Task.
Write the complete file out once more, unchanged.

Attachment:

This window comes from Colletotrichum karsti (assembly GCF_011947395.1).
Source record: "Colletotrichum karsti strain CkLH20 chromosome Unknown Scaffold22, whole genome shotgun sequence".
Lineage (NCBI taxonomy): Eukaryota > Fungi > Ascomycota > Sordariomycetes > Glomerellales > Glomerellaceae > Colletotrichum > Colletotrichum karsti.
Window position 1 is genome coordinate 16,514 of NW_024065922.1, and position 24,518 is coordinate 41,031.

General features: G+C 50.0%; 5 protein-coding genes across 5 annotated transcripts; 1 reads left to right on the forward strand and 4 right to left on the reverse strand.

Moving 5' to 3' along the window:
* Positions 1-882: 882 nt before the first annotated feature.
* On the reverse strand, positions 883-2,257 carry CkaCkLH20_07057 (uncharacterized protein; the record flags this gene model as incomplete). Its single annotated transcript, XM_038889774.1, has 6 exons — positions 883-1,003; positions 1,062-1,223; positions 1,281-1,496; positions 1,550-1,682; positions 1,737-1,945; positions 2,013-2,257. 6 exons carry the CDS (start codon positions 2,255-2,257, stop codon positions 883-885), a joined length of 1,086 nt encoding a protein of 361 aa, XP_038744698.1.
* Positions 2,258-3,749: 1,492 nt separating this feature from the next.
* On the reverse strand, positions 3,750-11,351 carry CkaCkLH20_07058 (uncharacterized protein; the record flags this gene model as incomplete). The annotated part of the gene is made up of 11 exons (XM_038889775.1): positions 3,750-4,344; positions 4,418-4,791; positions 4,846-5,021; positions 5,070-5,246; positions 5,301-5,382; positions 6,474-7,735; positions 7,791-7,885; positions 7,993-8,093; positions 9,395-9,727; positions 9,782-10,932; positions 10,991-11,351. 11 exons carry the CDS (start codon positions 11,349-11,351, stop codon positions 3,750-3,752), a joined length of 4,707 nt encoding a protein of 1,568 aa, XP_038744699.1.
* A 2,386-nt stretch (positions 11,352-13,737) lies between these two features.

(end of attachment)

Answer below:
This window comes from Colletotrichum karsti (assembly GCF_011947395.1).
Source record: "Colletotrichum karsti strain CkLH20 chromosome Unknown Scaffold22, whole genome shotgun sequence".
Lineage (NCBI taxonomy): Eukaryota > Fungi > Ascomycota > Sordariomycetes > Glomerellales > Glomerellaceae > Colletotrichum > Colletotrichum karsti.
Window position 1 is genome coordinate 16,514 of NW_024065922.1, and position 24,518 is coordinate 41,031.

General features: G+C 50.0%; 5 protein-coding genes across 5 annotated transcripts; 1 reads left to right on the forward strand and 4 right to left on the reverse strand.

Moving 5' to 3' along the window:
* Positions 1-882: 882 nt before the first annotated feature.
* On the reverse strand, positions 883-2,257 carry CkaCkLH20_07057 (uncharacterized protein; the record flags this gene model as incomplete). Its single annotated transcript, XM_038889774.1, has 6 exons — positions 883-1,003; positions 1,062-1,223; positions 1,281-1,496; positions 1,550-1,682; positions 1,737-1,945; positions 2,013-2,257. 6 exons carry the CDS (start codon positions 2,255-2,257, stop codon positions 883-885), a joined length of 1,086 nt encoding a protein of 361 aa, XP_038744698.1.
* Positions 2,258-3,749: 1,492 nt separating this feature from the next.
* On the reverse strand, positions 3,750-11,351 carry CkaCkLH20_07058 (uncharacterized protein; the record flags this gene model as incomplete). The annotated part of the gene is made up of 11 exons (XM_038889775.1): positions 3,750-4,344; positions 4,418-4,791; positions 4,846-5,021; positions 5,070-5,246; positions 5,301-5,382; positions 6,474-7,735; positions 7,791-7,885; positions 7,993-8,093; positions 9,395-9,727; positions 9,782-10,932; positions 10,991-11,351. 11 exons carry the CDS (start codon positions 11,349-11,351, stop codon positions 3,750-3,752), a joined length of 4,707 nt encoding a protein of 1,568 aa, XP_038744699.1.
* A 2,386-nt stretch (positions 11,352-13,737) lies between these two features.